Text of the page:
Scottish wildcats released with support of European Wildlife Comeback Fund

October 26, 2023

With Scottish wildcats now critically endangered, a grant from the European Wildlife Comeback Fund was used to support a pioneering release of captive-bred wildcats in the Cairngorms National Park this summer. This is hopefully the first step towards restoring a viable population of these charismatic and ecologically important animals in Scotland.

Scotland’s wildcats – a unique and iconic sub-population of the European wildcat – will disappear unless conservation action is taken now.


An icon on the brink

Scotland’s wildcats are a unique, iconic and highly threatened sub-population of the European wildcat (Felis silvestris silvestris). The European wildcat was once widely distributed across the United Kingdom, but declined drastically in range and abundance from the turn of the twentieth century onwards due to habitat loss and persecution. It is now limited to northern and eastern Scotland and listed as critically endangered.

The remaining Scottish wildcat population is threatened by hybridisation with domestic cats. Since all individuals sampled in recent years have shown a high degree of such hybridisation, the population is considered functionally extinct in the wild. Unless urgent action is taken now, the United Kingdom’s free-roaming wildcat population will disappear.

“In 2019, a report published by the International Union for Conservation of Nature’s Cat Specialist Group concluded that the Scottish wildcat population was non-viable and on the brink of extinction,” explains Helena Parsons, outreach and engagement manager for  the Saving Wildcats recovery project, which is working to save Scottish wildcats and is led by the Royal Zoological Society of Scotland, together with a range of other partners. “It also concluded that the last hope for the Scottish wildcat was to breed captive individuals for release into the wild.”


The 19 wildcats were released in the Cairngorms National Park, which has extensive areas of suitable habitat.
James Shooter


Critical funding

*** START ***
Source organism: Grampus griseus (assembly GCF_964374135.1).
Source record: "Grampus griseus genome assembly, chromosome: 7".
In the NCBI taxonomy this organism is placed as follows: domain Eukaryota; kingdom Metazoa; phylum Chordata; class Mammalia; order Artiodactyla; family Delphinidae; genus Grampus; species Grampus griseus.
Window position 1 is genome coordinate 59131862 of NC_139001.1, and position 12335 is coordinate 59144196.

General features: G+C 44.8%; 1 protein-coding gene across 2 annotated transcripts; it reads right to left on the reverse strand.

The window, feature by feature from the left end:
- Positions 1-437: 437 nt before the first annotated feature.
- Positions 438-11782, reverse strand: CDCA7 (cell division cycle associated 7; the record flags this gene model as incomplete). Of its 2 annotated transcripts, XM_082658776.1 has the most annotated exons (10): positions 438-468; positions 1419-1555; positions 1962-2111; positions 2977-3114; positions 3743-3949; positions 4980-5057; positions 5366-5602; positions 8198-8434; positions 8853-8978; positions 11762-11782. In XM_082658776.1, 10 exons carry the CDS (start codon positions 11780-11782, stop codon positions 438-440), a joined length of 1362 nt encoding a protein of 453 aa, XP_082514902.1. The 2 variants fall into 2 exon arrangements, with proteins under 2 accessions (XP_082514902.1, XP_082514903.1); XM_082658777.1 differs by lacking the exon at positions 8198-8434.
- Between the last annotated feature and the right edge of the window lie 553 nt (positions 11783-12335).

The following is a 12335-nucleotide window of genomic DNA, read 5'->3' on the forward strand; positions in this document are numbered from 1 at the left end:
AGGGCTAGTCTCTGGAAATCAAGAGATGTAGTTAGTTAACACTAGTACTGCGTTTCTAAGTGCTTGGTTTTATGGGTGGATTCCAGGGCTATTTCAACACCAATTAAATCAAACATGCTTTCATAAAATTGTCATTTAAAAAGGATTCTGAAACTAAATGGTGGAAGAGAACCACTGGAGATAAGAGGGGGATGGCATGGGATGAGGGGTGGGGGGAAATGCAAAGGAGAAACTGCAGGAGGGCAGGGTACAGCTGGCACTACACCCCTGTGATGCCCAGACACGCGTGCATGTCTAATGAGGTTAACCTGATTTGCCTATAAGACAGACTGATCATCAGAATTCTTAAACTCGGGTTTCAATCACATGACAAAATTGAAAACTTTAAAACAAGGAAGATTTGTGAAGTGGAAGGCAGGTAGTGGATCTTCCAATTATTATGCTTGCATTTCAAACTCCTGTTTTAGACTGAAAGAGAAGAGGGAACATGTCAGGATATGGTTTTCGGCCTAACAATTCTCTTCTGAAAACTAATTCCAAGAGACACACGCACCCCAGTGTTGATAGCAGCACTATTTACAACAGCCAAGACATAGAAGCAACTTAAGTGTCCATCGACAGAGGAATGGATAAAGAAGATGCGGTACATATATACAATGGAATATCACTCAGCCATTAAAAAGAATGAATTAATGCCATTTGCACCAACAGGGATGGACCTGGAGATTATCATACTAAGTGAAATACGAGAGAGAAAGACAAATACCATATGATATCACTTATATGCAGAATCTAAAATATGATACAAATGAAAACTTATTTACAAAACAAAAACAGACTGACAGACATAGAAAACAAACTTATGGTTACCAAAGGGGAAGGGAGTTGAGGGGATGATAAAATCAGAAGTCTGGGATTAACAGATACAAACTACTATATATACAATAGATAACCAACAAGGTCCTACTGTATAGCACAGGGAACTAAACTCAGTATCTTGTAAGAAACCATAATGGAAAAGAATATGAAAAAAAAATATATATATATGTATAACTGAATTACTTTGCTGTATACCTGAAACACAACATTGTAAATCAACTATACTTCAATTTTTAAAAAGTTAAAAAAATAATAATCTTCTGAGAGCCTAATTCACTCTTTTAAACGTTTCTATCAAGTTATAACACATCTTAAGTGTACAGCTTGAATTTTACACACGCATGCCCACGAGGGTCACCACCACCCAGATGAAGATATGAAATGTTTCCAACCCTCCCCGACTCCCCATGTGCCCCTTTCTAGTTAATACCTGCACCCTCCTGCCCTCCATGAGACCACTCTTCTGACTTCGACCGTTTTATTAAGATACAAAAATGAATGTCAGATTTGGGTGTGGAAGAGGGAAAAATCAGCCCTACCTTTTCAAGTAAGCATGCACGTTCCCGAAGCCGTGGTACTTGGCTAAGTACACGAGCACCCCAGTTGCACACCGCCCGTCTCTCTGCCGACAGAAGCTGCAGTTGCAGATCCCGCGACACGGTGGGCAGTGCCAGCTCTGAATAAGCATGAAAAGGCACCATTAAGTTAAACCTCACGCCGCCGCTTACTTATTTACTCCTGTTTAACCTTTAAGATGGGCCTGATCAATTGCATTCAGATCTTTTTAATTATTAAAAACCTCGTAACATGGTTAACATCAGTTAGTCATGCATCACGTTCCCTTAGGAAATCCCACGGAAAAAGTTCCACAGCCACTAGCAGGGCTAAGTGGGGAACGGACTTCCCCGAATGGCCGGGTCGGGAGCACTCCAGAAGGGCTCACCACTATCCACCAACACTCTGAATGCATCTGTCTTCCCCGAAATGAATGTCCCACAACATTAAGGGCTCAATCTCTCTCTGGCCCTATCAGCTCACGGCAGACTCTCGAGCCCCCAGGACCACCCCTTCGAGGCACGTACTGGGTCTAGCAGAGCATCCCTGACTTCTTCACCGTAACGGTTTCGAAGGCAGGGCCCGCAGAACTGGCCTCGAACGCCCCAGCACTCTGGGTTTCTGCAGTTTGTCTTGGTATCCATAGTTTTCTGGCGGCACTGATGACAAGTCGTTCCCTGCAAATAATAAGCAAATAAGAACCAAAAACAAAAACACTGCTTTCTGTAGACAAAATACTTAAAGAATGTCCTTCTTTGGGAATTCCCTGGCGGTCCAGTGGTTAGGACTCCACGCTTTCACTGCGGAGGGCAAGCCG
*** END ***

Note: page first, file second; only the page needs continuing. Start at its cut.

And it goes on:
In a step towards securing the future of the Scottish wildcat, a 75,000-euro grant from Rewilding Europe’s European Wildlife Comeback Fund was used to support the release of 19 European wildcats this summer. The offspring of animals sourced from captive holders across the United Kingdom, the cats were raised in a conservation breeding-for-release centre in an off-show area at the Highland Wildlife Park.

The cats were released at secret locations within the Cairngorms Connect landscape of the Cairngorms National Park by the Saving Wildcats partnership. The landscape was extensively surveyed prior to the releases to ensure the restoration of the local wildcat population would be highly unlikely to have a negative impact on the ecology of the area – for example by predating on capercaillie – and that the cats would have enough natural prey to sustain them. Comprehensive stakeholder engagement has generated considerable support for the release, particularly among local communities and landowners.

The European Wildlife Comeback Fund grant was mostly used to build individual soft release enclosures for the wildcats – where the animals spent several days acclimatising to their surroundings before their eventual release into the wild – and to equip them with bespoke, state-of-the-art GPS collars, which cost around 1700 euros each. Every released wildcat has been fitted with a collar, enabling the project field team to track their movement and behaviour and monitor their health.


Every released wildcat was fitted with a GPS collar, paid for with a grant from the European Wildlife Comeback Fund.
Saving Wildcats


A long-term goal